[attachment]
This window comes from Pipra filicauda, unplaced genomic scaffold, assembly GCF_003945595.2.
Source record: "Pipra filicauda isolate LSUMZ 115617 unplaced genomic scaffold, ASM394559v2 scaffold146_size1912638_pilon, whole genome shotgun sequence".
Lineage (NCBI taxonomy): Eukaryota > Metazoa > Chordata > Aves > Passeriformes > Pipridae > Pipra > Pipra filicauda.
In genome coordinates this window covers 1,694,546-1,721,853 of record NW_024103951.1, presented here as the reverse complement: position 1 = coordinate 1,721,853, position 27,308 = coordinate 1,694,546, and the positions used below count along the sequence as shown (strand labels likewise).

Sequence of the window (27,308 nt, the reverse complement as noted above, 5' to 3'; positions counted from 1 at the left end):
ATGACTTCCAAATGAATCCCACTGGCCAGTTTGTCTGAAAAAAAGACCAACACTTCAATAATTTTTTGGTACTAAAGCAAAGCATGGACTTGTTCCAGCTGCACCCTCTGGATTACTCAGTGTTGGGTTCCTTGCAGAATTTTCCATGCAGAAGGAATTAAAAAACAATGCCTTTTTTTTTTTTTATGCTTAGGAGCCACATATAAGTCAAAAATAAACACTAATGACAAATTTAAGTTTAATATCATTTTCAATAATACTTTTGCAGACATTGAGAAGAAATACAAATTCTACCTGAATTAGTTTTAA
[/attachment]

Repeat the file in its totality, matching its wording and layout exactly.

This window comes from Pipra filicauda, unplaced genomic scaffold, assembly GCF_003945595.2.
Source record: "Pipra filicauda isolate LSUMZ 115617 unplaced genomic scaffold, ASM394559v2 scaffold146_size1912638_pilon, whole genome shotgun sequence".
Lineage (NCBI taxonomy): Eukaryota > Metazoa > Chordata > Aves > Passeriformes > Pipridae > Pipra > Pipra filicauda.
In genome coordinates this window covers 1,694,546-1,721,853 of record NW_024103951.1, presented here as the reverse complement: position 1 = coordinate 1,721,853, position 27,308 = coordinate 1,694,546, and the positions used below count along the sequence as shown (strand labels likewise).

Sequence of the window (27,308 nt, the reverse complement as noted above, 5' to 3'; positions counted from 1 at the left end):
ATGACTTCCAAATGAATCCCACTGGCCAGTTTGTCTGAAAAAAAGACCAACACTTCAATAATTTTTTGGTACTAAAGCAAAGCATGGACTTGTTCCAGCTGCACCCTCTGGATTACTCAGTGTTGGGTTCCTTGCAGAATTTTCCATGCAGAAGGAATTAAAAAACAATGCCTTTTTTTTTTTTTATGCTTAGGAGCCACATATAAGTCAAAAATAAACACTAATGACAAATTTAAGTTTAATATCATTTTCAATAATACTTTTGCAGACATTGAGAAGAAATACAAATTCTACCTGAATTAGTTTTAA